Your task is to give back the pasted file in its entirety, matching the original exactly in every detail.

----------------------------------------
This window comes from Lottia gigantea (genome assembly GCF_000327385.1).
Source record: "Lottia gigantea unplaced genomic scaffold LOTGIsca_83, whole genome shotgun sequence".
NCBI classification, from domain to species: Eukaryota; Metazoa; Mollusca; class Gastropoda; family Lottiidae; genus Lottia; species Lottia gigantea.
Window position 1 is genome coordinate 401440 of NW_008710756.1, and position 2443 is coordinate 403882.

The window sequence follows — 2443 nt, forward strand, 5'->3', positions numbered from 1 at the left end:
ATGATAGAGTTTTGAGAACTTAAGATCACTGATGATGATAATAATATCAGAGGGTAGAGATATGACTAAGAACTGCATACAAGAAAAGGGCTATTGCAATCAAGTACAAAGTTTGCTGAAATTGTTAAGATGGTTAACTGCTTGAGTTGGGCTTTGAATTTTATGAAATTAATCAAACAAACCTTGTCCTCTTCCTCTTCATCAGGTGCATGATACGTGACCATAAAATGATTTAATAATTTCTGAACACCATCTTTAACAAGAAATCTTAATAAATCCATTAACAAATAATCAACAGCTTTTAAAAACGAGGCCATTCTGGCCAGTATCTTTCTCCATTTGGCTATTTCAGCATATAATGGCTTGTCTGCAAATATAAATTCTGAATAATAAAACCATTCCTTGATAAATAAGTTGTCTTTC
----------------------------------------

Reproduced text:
This window comes from Lottia gigantea (genome assembly GCF_000327385.1).
Source record: "Lottia gigantea unplaced genomic scaffold LOTGIsca_83, whole genome shotgun sequence".
NCBI classification, from domain to species: Eukaryota; Metazoa; Mollusca; class Gastropoda; family Lottiidae; genus Lottia; species Lottia gigantea.
Window position 1 is genome coordinate 401440 of NW_008710756.1, and position 2443 is coordinate 403882.

The window sequence follows — 2443 nt, forward strand, 5'->3', positions numbered from 1 at the left end:
ATGATAGAGTTTTGAGAACTTAAGATCACTGATGATGATAATAATATCAGAGGGTAGAGATATGACTAAGAACTGCATACAAGAAAAGGGCTATTGCAATCAAGTACAAAGTTTGCTGAAATTGTTAAGATGGTTAACTGCTTGAGTTGGGCTTTGAATTTTATGAAATTAATCAAACAAACCTTGTCCTCTTCCTCTTCATCAGGTGCATGATACGTGACCATAAAATGATTTAATAATTTCTGAACACCATCTTTAACAAGAAATCTTAATAAATCCATTAACAAATAATCAACAGCTTTTAAAAACGAGGCCATTCTGGCCAGTATCTTTCTCCATTTGGCTATTTCAGCATATAATGGCTTGTCTGCAAATATAAATTCTGAATAATAAAACCATTCCTTGATAAATAAGTTGTCTTTC